The last problem is that RPing looks like a private experience. At cons, people walk up to minis games all the time -- there's just something about 'em that makes you want to watch and ooh and aah, and sometimes you'll get handed a sheet and told that you're in. RPGs seem more like a private conversation -- you don't want to butt in. So how do you make them welcoming?

So, no real answers there. Sorry.


Title: The Store
Post by: greyorm on November 20, 2002, 07:26:46 AM
Quote from: Ron Edwards
I wanna know, really, what kind of bite-sized role-playing experience could happen in that store or semi-store environment!

I had no answers, none at all...none, complete blank...then suddenly this morning it hit me like a ton of bricks. There's this scene written in one of the Dark Sun novels by Simon Hawke, in "The Nomad," starting on page 116:
Quote
There were even several tables where a game was played that Sorak had never seen before. They stopped on their way through to watch one of these curious new games.

The first thing that they noticed was that no cards were used, nor were there any playing pieces. There were no wheels or boards, and the players were in teams. Instead of a dealer, there was a sort of gamemaster who directed the play. Each player assumed a character at the beginning of the game and rolled dice to determine the character's abilities. The gamemaster then presented them with an imaginary scenario through which they had to play, as teams, supporting one another with therir respective skills.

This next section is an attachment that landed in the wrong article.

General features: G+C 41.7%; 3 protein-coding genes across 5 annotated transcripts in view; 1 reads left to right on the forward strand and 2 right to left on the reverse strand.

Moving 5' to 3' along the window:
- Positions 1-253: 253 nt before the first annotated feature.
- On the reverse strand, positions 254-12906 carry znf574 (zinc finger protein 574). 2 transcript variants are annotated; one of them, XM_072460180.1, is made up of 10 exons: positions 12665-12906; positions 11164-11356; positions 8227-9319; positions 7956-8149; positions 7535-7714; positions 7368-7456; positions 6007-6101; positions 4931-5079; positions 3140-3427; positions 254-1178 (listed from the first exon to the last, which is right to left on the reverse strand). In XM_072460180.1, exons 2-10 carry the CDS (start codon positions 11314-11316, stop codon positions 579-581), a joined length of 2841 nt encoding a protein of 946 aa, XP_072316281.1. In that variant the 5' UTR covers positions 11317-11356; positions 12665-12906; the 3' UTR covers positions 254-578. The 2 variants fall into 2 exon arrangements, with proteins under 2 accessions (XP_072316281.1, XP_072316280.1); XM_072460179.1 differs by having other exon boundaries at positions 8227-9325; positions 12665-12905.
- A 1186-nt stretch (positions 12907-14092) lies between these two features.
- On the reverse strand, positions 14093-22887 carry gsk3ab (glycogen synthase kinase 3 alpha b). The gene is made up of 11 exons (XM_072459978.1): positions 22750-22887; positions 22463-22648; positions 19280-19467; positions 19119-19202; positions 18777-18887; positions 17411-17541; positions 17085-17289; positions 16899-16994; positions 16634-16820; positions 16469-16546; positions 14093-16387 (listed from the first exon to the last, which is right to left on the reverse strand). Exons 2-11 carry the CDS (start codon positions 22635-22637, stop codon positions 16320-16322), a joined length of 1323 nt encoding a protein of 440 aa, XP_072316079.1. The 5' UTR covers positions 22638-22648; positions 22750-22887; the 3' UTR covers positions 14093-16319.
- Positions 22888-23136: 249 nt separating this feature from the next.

...
Sorak and Ryana noticed that they were not the only ones who had stopped to watch and listen. A number of other people were standing around, observing the play with fascination. It was, in a way, much like watching a small, informal theatrical production of an improvisational nature. The players had to improvise, because they had no idea what the gamemaster would present them with next. He was the only one who had a script.
...
The players glanced at one another uneasily. The gamemaster had a deep, mellifluous and dramatic voice, and he knew how to use it to its best effect.
...
The gambling element entered the game with each new dramatic situation that the players were presented. Before they rolled the dice to see how the scenario would progress, depending on their characters' strengths and abilities, they would first wager on the outcome. It was a game in which the players were pitted against the house, represented by the gamemaster. And even though the gamemaster knew what was coming up next, he had to work from a prepared script, and he could not control the roll of the dice that determined a character's strengths and abilities, and the outcome of any given confrontation.
...
"Player Number Four, you have passed through successfully and won your wager. You are now richer to the tune of ten ceramics. My congratulations."
...
Player One, the templar, had also passed through successfully, won her wager, and would continue in the game. That completed the round of the diverging streets scenario.